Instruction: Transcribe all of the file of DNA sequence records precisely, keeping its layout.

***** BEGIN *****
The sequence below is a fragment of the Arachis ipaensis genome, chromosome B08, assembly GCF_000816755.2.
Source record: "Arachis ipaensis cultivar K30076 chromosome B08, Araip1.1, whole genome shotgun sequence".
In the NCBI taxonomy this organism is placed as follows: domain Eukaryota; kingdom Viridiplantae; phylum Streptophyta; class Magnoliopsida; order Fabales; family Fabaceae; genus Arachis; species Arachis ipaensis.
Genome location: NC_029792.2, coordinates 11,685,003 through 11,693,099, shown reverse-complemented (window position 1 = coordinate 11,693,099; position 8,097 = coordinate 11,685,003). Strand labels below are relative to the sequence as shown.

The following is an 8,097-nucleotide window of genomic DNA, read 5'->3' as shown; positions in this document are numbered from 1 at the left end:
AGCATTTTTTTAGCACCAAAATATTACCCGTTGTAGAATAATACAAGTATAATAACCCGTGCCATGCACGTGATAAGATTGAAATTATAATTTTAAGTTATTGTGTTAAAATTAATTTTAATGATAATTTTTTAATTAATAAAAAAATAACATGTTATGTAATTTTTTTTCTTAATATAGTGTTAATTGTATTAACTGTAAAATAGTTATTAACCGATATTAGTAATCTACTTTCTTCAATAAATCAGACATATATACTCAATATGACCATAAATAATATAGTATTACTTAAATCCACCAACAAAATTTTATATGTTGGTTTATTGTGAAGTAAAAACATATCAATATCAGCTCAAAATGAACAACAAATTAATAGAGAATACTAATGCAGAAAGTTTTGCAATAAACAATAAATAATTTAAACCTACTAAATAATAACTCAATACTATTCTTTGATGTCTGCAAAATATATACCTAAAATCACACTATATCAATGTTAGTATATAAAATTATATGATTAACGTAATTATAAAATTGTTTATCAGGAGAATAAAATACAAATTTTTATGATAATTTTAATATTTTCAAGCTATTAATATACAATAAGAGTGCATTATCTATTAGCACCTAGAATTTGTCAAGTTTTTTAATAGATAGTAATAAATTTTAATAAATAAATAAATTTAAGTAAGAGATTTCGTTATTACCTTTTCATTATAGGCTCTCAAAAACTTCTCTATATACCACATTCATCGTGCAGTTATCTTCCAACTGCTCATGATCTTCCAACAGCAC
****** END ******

The sequence below is a fragment of the Arachis ipaensis genome, chromosome B08, assembly GCF_000816755.2.
Source record: "Arachis ipaensis cultivar K30076 chromosome B08, Araip1.1, whole genome shotgun sequence".
In the NCBI taxonomy this organism is placed as follows: domain Eukaryota; kingdom Viridiplantae; phylum Streptophyta; class Magnoliopsida; order Fabales; family Fabaceae; genus Arachis; species Arachis ipaensis.
Genome location: NC_029792.2, coordinates 11,685,003 through 11,693,099, shown reverse-complemented (window position 1 = coordinate 11,693,099; position 8,097 = coordinate 11,685,003). Strand labels below are relative to the sequence as shown.

The following is an 8,097-nucleotide window of genomic DNA, read 5'->3' as shown; positions in this document are numbered from 1 at the left end:
AGCATTTTTTTAGCACCAAAATATTACCCGTTGTAGAATAATACAAGTATAATAACCCGTGCCATGCACGTGATAAGATTGAAATTATAATTTTAAGTTATTGTGTTAAAATTAATTTTAATGATAATTTTTTAATTAATAAAAAAATAACATGTTATGTAATTTTTTTTCTTAATATAGTGTTAATTGTATTAACTGTAAAATAGTTATTAACCGATATTAGTAATCTACTTTCTTCAATAAATCAGACATATATACTCAATATGACCATAAATAATATAGTATTACTTAAATCCACCAACAAAATTTTATATGTTGGTTTATTGTGAAGTAAAAACATATCAATATCAGCTCAAAATGAACAACAAATTAATAGAGAATACTAATGCAGAAAGTTTTGCAATAAACAATAAATAATTTAAACCTACTAAATAATAACTCAATACTATTCTTTGATGTCTGCAAAATATATACCTAAAATCACACTATATCAATGTTAGTATATAAAATTATATGATTAACGTAATTATAAAATTGTTTATCAGGAGAATAAAATACAAATTTTTATGATAATTTTAATATTTTCAAGCTATTAATATACAATAAGAGTGCATTATCTATTAGCACCTAGAATTTGTCAAGTTTTTTAATAGATAGTAATAAATTTTAATAAATAAATAAATTTAAGTAAGAGATTTCGTTATTACCTTTTCATTATAGGCTCTCAAAAACTTCTCTATATACCACATTCATCGTGCAGTTATCTTCCAACTGCTCATGATCTTCCAACAGCAC